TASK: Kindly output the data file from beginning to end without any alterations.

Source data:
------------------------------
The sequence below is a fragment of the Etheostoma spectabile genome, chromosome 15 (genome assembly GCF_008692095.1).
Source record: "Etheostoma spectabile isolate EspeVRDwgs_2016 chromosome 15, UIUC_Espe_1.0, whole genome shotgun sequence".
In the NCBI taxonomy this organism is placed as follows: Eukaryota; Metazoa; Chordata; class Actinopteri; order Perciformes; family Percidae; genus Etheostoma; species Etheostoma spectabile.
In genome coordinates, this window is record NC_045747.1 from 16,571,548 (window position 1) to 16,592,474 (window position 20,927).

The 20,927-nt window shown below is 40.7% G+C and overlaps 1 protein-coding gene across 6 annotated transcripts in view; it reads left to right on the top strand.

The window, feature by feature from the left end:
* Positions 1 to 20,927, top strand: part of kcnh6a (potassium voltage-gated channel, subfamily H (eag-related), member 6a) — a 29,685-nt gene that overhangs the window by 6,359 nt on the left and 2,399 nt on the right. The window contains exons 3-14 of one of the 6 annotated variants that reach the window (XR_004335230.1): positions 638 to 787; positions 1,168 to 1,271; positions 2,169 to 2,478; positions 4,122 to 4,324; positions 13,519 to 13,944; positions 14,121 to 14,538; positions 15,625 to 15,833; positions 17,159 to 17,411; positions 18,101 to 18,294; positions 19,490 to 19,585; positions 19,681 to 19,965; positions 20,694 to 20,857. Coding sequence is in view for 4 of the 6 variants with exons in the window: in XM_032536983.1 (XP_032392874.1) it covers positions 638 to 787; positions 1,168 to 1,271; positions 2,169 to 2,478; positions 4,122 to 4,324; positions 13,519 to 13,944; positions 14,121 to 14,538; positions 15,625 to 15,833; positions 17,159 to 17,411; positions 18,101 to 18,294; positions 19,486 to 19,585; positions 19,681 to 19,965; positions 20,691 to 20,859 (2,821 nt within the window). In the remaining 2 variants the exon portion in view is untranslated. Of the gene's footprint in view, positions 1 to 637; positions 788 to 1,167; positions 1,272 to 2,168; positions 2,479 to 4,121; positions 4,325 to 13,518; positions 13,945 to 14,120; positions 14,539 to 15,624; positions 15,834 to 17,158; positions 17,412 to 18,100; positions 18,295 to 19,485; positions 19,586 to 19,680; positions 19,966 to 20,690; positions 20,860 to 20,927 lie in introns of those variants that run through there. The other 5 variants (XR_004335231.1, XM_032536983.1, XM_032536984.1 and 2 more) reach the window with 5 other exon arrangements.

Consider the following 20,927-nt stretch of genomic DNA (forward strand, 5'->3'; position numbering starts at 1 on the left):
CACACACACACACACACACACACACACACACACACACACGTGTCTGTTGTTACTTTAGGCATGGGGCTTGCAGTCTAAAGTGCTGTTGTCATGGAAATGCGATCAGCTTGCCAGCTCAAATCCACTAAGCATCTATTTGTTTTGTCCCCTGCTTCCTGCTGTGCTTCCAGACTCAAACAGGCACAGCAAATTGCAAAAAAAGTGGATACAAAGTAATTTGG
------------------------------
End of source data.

The sequence below is a fragment of the Etheostoma spectabile genome, chromosome 15 (genome assembly GCF_008692095.1).
Source record: "Etheostoma spectabile isolate EspeVRDwgs_2016 chromosome 15, UIUC_Espe_1.0, whole genome shotgun sequence".
In the NCBI taxonomy this organism is placed as follows: Eukaryota; Metazoa; Chordata; class Actinopteri; order Perciformes; family Percidae; genus Etheostoma; species Etheostoma spectabile.
In genome coordinates, this window is record NC_045747.1 from 16,571,548 (window position 1) to 16,592,474 (window position 20,927).

The 20,927-nt window shown below is 40.7% G+C and overlaps 1 protein-coding gene across 6 annotated transcripts in view; it reads left to right on the top strand.

The window, feature by feature from the left end:
* Positions 1 to 20,927, top strand: part of kcnh6a (potassium voltage-gated channel, subfamily H (eag-related), member 6a) — a 29,685-nt gene that overhangs the window by 6,359 nt on the left and 2,399 nt on the right. The window contains exons 3-14 of one of the 6 annotated variants that reach the window (XR_004335230.1): positions 638 to 787; positions 1,168 to 1,271; positions 2,169 to 2,478; positions 4,122 to 4,324; positions 13,519 to 13,944; positions 14,121 to 14,538; positions 15,625 to 15,833; positions 17,159 to 17,411; positions 18,101 to 18,294; positions 19,490 to 19,585; positions 19,681 to 19,965; positions 20,694 to 20,857. Coding sequence is in view for 4 of the 6 variants with exons in the window: in XM_032536983.1 (XP_032392874.1) it covers positions 638 to 787; positions 1,168 to 1,271; positions 2,169 to 2,478; positions 4,122 to 4,324; positions 13,519 to 13,944; positions 14,121 to 14,538; positions 15,625 to 15,833; positions 17,159 to 17,411; positions 18,101 to 18,294; positions 19,486 to 19,585; positions 19,681 to 19,965; positions 20,691 to 20,859 (2,821 nt within the window). In the remaining 2 variants the exon portion in view is untranslated. Of the gene's footprint in view, positions 1 to 637; positions 788 to 1,167; positions 1,272 to 2,168; positions 2,479 to 4,121; positions 4,325 to 13,518; positions 13,945 to 14,120; positions 14,539 to 15,624; positions 15,834 to 17,158; positions 17,412 to 18,100; positions 18,295 to 19,485; positions 19,586 to 19,680; positions 19,966 to 20,690; positions 20,860 to 20,927 lie in introns of those variants that run through there. The other 5 variants (XR_004335231.1, XM_032536983.1, XM_032536984.1 and 2 more) reach the window with 5 other exon arrangements.

Consider the following 20,927-nt stretch of genomic DNA (forward strand, 5'->3'; position numbering starts at 1 on the left):
CACACACACACACACACACACACACACACACACACACACGTGTCTGTTGTTACTTTAGGCATGGGGCTTGCAGTCTAAAGTGCTGTTGTCATGGAAATGCGATCAGCTTGCCAGCTCAAATCCACTAAGCATCTATTTGTTTTGTCCCCTGCTTCCTGCTGTGCTTCCAGACTCAAACAGGCACAGCAAATTGCAAAAAAAGTGGATACAAAGTAATTTGG